Today we released a Monarch butterfly. Alexander cared for it so tenderly. He fed it as a caterpillar, talked to it, and watched excitedly when the cocoon formed in the habitat. In the early hours before we awoke, it decided it was time to reveal itself as a beautiful butterfly. This afternoon, we set it free just when I needed a reminder that we all have our own time and pace. Camera ready, we opened the habitat but the Monarch didn't move. Alexander said goodbye, and yet it stayed still. Eventually we got on with our day. Only after we had walked away and were no longer invading it's space did this Monarch take flight. We were there, camera not ready, when we caught sight of it as it fluttered up and off to the neighbor's garden.
Sophie's yearly IFSP is coming up in a few weeks. Once again it's time for evaluations. Mark and I had already been talking about our observations that Sophie's rate of development, her pace has slowed significantly in the past 6 months. We're not saying she hasn't made gains, because she has. I've shared these thoughts with each of her therapists. They have reminded me that as a child is working hard on PT, that often the other skills get put on hold. She is currently climbing on everything and walks (or shuffles, meaning a shift of her weight in her hips vs. lifting her knees) a little everyday, but her preferred method of getting around is still crawling. She could set world speed records.
Still, for me as it is for many parents, the time for evaluations is difficult as we wrestle with so many emotions, truths and perceptions. It is a time for grieving all over again. I read over our goals for this 6 month period and realize many have not been met. Is it my fault? Have we not worked with her enough? Too much? Is it about my expectations and issues of acceptance or has her progress really slowed? Why? What can we do? How do I handle this feeling of sadness when other's would give their left arm for their own child with special needs to do what Sophie can do. Guilt over that is not helpful either as it discounts our feelings, which are just as valid.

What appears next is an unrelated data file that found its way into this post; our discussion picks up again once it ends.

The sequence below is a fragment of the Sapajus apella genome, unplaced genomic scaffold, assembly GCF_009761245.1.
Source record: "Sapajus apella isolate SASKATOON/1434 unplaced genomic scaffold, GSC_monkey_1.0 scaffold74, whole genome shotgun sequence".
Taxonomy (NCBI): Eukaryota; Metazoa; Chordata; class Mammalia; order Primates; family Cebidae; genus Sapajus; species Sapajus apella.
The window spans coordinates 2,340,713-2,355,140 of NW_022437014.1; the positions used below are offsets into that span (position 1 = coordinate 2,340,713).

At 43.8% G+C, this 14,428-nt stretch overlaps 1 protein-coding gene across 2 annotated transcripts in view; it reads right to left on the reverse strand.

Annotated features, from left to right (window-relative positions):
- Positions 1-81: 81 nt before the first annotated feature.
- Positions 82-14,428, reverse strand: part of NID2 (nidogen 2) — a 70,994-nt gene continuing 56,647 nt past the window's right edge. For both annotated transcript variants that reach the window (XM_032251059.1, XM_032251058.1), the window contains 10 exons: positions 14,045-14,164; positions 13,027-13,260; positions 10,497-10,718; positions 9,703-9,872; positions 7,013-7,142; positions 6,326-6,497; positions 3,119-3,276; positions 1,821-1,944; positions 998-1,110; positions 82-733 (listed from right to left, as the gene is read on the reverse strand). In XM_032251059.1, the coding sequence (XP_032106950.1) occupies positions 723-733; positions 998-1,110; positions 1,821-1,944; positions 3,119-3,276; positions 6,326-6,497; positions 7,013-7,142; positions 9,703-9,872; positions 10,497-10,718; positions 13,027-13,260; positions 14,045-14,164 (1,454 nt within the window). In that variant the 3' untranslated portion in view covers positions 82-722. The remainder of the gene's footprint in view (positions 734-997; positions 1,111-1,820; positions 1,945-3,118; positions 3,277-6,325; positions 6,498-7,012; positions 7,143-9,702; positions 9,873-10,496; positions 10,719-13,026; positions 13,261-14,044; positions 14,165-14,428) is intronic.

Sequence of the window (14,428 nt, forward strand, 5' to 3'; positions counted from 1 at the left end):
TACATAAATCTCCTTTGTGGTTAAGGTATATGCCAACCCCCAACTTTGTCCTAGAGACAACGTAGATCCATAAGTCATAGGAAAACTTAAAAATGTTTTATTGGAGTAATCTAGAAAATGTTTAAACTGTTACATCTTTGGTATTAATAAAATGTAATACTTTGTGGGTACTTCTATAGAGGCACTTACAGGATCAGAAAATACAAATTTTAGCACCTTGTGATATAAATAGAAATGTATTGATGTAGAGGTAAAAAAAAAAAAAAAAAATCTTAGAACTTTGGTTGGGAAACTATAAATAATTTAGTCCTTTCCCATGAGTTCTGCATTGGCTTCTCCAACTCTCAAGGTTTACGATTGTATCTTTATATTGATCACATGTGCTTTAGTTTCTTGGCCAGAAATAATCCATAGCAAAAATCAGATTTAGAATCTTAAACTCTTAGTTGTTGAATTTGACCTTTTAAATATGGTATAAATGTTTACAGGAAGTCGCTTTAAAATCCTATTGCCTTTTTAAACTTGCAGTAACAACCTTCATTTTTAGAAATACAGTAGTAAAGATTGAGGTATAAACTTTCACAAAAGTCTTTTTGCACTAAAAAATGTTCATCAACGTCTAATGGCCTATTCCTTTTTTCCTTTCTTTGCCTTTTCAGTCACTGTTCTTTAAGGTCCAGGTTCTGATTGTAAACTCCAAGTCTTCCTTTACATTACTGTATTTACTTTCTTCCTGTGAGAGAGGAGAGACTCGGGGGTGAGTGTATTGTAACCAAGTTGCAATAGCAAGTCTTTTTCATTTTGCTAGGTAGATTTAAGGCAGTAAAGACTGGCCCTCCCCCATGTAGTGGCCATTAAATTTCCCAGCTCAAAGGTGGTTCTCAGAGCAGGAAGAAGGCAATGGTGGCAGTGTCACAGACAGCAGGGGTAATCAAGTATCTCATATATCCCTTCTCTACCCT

Having Alexander has been so good for Sophie. She's had a sibling to imitate and follow around and I know that he has helped her development significantly. Now that Helena is here, I have to say, I was not truly prepared for how I would feel as I watched her develop and grow. To say I don't make comparisons is a lie. I don't want to. Most often it's just that Helena is constantly shocking me at what she is already able to do. It seems so fast as Sophie's pace has become my 'norm.' This too is cause for grieving.
This morning Sophie had her PT eval. After the test and hearing the numbers and age ranges for where she is at, I told her therapist that she's still Sophie. She's still the same little girl that she was 60 minutes ago. I said it not for the PT's benefit, but more as a spoken reminder to myself. The numbers were just where I suspected, so really it did not come as a surprise. And yes, her rate of growth has slowed. It was helpful that her PT read over the notes section of the last eval because I was reminded of how much she has accomplished that the numbers do not reflect.
Sophie has her own time. She has her own pace and that pace can and will slow down or speed up as she grows and learns. I am grateful for her EI therapies despite the negatives that go with it. Lately I've read as other parents struggle with the question of whether or not therapies actually benefit our children or if they would learn their skills anyway and in their own time. Is it worth the time it takes to do therapy? Is it worth being under the microscope at least every 6 months as our children are evaluated and scored? Is it worth the guilt we feel when we know we haven't done enough therapy on our own during the week or the frustration for having to work in too much in our daily lives instead of just living?
For me, the answer is unequivocally, yes. Yes, yes, yes. The research is there. Our evidence, albeit anecdotal, is there. Besides, if we only do therapy for 45-60 minutes per session, but don't work it into our everyday lives, then we're not really getting therapy. Even if I'm just hedging my bets and hoping that EI will make a difference, well, Sophie is worth it. She has an amazing team and I am very appreciative of all they do for her. They have taught us so many ways to help her and meet her where she is at. Things I would not have thought of on my own. They have also held me up as her mom as they grieved and cheered with me. They are invaluable.
So, as I stumble through this time of evaluations, I need to remember our mantra. She's still Sophie. She's not a series of numbers. She is not a diagnosis. She has her own time, her own pace. And she is a wonder to behold.